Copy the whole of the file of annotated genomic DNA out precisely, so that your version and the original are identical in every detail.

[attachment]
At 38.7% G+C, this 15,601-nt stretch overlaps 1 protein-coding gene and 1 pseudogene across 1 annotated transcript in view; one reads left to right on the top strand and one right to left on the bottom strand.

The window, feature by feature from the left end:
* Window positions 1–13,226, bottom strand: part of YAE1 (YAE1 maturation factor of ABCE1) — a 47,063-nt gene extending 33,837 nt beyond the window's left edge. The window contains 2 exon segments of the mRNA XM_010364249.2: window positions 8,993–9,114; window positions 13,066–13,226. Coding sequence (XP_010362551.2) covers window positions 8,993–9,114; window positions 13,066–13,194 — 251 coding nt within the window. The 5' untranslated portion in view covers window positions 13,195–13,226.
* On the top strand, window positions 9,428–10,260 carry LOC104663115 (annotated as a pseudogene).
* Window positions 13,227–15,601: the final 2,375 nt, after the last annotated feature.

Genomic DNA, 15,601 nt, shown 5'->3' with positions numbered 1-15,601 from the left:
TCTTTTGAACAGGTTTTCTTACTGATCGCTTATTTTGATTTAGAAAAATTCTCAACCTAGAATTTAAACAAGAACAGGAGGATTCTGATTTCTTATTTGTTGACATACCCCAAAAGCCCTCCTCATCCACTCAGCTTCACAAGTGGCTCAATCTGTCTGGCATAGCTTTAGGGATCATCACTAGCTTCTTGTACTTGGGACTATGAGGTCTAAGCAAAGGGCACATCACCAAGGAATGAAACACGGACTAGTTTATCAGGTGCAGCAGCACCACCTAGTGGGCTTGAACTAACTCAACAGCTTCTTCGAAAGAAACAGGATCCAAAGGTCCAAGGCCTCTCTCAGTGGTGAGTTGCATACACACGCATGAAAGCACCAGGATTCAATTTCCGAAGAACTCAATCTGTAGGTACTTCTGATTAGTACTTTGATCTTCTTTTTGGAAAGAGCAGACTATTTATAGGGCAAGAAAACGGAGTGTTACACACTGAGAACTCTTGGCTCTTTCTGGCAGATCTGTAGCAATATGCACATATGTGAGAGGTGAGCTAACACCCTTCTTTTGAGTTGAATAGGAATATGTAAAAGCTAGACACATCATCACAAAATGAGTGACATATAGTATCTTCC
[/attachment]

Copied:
At 38.7% G+C, this 15,601-nt stretch overlaps 1 protein-coding gene and 1 pseudogene across 1 annotated transcript in view; one reads left to right on the top strand and one right to left on the bottom strand.

The window, feature by feature from the left end:
* Window positions 1–13,226, bottom strand: part of YAE1 (YAE1 maturation factor of ABCE1) — a 47,063-nt gene extending 33,837 nt beyond the window's left edge. The window contains 2 exon segments of the mRNA XM_010364249.2: window positions 8,993–9,114; window positions 13,066–13,226. Coding sequence (XP_010362551.2) covers window positions 8,993–9,114; window positions 13,066–13,194 — 251 coding nt within the window. The 5' untranslated portion in view covers window positions 13,195–13,226.
* On the top strand, window positions 9,428–10,260 carry LOC104663115 (annotated as a pseudogene).
* Window positions 13,227–15,601: the final 2,375 nt, after the last annotated feature.

Genomic DNA, 15,601 nt, shown 5'->3' with positions numbered 1-15,601 from the left:
TCTTTTGAACAGGTTTTCTTACTGATCGCTTATTTTGATTTAGAAAAATTCTCAACCTAGAATTTAAACAAGAACAGGAGGATTCTGATTTCTTATTTGTTGACATACCCCAAAAGCCCTCCTCATCCACTCAGCTTCACAAGTGGCTCAATCTGTCTGGCATAGCTTTAGGGATCATCACTAGCTTCTTGTACTTGGGACTATGAGGTCTAAGCAAAGGGCACATCACCAAGGAATGAAACACGGACTAGTTTATCAGGTGCAGCAGCACCACCTAGTGGGCTTGAACTAACTCAACAGCTTCTTCGAAAGAAACAGGATCCAAAGGTCCAAGGCCTCTCTCAGTGGTGAGTTGCATACACACGCATGAAAGCACCAGGATTCAATTTCCGAAGAACTCAATCTGTAGGTACTTCTGATTAGTACTTTGATCTTCTTTTTGGAAAGAGCAGACTATTTATAGGGCAAGAAAACGGAGTGTTACACACTGAGAACTCTTGGCTCTTTCTGGCAGATCTGTAGCAATATGCACATATGTGAGAGGTGAGCTAACACCCTTCTTTTGAGTTGAATAGGAATATGTAAAAGCTAGACACATCATCACAAAATGAGTGACATATAGTATCTTCC